Latest Posts

Home

Facebook

Twitter

Search
About

A history of American economic policy in six books

There was a time when leading economists would write for a mass audience, commenting on the issues of the day, and applying economic principles to them. These six books offer a course in both economics and the economic aspects of post-war U.S. history. They also offer a window on a time when debate about these issues was, perhaps, less shrill than it is now. It was also, probably, more fruitful. ...

Continue reading

In 2017 American workers were more willing and able to quit their jobs for better pay. This bodes well for future pay increases

In 2017, an increased number of American workers quite their jobs to look for a better offer elsewhere. This reflects increased optimism about the economy from American workers and bodes well for future wage growth. There has been a lot of positive economic news recently and this is one more part of the picture. ...

Continue reading

Fed: Economy “Remarkably Positive,” and Unprecedented in Modern History

The article below originally appeared in the Washington Post. - I know, I was as surprised as you are. Federal Reserve Chair Jerome H. Powell said Tuesday that the U.S. economy appears to be in the midst of a “remarkably positive” period that is unprecedented in modern history. The Fed is predicting that unemployment will remain below 4 percent through 2020 and that inflation will stay low — around 2 percent — during that time. This has never happened in modern U.S. history. The last time unemployment was that low for several years, in the 1960s, it triggered high inflation, but the central...

Continue reading

Milton Friedman: Judge public policies by their results, not their intentions

According to Milton Friedman, one of the great economists of the 20th century, "One of the great mistakes is to judge policies and programs by their intentions rather than their results". Just because something is called a 'Jobs bill' or an 'Affordable Care Act' does not mean that more jobs or affordable care will be the result. When assessing these policies, we should not look at the good intentions that produced and named them, but at their actual effects on jobs or the affordability of care. In this Newsweek column from October 1982, Friedman lists a number of examples where government...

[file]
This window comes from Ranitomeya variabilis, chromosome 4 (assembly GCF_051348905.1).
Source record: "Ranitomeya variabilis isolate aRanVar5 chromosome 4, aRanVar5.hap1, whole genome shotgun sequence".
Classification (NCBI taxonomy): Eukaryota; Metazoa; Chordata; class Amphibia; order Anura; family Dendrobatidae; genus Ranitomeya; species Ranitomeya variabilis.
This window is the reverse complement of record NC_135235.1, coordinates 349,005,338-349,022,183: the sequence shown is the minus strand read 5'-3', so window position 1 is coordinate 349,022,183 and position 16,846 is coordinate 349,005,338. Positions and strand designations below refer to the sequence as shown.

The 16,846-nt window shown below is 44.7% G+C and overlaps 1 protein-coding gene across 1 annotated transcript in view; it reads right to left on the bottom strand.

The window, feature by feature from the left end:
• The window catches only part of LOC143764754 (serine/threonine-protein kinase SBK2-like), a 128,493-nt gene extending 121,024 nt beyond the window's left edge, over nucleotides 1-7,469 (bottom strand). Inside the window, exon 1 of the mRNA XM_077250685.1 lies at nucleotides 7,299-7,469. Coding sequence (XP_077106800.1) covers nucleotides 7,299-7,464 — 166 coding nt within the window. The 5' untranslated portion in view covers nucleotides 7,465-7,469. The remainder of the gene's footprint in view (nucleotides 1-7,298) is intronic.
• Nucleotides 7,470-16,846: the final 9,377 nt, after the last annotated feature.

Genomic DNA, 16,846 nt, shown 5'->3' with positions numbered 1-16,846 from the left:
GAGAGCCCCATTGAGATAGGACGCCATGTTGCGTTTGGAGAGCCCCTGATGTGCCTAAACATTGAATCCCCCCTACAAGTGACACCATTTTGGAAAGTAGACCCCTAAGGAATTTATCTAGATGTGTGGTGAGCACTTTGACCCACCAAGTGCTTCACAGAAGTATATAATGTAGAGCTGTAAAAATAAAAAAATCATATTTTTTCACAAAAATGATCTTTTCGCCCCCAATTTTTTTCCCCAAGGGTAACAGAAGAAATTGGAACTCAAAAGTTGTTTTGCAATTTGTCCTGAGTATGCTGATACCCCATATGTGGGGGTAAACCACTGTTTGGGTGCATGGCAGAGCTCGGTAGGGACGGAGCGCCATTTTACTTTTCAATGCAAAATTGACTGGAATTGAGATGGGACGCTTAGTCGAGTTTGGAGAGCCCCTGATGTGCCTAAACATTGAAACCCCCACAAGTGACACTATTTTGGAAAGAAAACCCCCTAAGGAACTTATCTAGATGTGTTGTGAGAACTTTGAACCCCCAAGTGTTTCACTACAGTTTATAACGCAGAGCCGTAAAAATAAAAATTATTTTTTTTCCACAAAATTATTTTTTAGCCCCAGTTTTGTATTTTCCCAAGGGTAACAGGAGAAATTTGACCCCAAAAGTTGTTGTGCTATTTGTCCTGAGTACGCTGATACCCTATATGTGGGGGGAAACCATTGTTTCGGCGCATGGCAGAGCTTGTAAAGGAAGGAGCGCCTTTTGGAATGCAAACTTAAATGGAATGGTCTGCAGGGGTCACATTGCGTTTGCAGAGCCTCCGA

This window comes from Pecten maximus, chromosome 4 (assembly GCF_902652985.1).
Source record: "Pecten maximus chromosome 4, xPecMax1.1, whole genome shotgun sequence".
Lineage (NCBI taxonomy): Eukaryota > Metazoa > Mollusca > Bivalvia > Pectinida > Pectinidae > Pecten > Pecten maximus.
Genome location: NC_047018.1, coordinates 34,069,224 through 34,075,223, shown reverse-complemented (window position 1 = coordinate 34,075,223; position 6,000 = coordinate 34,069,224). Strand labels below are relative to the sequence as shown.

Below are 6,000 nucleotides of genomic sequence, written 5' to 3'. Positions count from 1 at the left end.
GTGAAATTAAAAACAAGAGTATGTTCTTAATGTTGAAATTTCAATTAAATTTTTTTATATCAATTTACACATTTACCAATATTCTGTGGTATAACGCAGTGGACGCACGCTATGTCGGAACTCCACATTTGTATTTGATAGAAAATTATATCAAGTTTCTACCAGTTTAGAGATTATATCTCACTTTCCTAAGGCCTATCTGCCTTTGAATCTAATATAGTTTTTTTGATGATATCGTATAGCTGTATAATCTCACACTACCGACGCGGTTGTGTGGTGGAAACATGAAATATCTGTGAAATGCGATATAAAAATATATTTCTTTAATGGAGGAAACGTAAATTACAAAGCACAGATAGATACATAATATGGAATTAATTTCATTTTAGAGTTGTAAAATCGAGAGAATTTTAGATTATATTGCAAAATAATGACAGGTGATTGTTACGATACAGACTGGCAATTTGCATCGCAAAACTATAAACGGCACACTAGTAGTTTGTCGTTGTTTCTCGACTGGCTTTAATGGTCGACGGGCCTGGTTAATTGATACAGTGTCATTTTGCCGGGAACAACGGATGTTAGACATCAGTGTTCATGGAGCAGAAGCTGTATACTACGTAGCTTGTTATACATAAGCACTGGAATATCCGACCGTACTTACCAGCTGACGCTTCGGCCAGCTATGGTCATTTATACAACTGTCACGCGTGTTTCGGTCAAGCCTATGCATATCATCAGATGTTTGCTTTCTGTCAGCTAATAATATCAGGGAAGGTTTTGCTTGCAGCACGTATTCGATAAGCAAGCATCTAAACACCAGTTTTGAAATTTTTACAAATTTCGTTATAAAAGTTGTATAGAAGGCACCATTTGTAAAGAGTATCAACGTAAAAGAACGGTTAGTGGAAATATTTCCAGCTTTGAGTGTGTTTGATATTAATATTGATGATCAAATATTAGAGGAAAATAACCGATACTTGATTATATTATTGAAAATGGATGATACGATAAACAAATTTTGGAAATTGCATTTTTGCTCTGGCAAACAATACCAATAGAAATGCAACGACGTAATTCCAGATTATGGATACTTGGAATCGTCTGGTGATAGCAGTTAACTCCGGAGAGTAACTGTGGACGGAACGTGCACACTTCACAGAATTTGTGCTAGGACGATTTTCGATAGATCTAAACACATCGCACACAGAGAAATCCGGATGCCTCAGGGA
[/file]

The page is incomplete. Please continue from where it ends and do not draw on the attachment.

Continue reading

A tip credit will go some way towards mitigating the harm that St. Paul’s leaders want to do to the city’s labor market

"The only restaurants that are going to be able to survive this (minimum wage hike without a tip credit) are big corporate chains. Small restaurants just can’t afford it" says Jennifer Schellenberg of Restaurant Workers of America. This echoes the findings of a report by the Citizens League earlier this year. They found that most of St. Paul's large employers, such as U.S. Bank and Wells Fargo, were already paying their staff at least $15 an hour. The people who would be hit hardest by the the city's politicians commanding its small business owners to increase their staff costs by up to...

Continue reading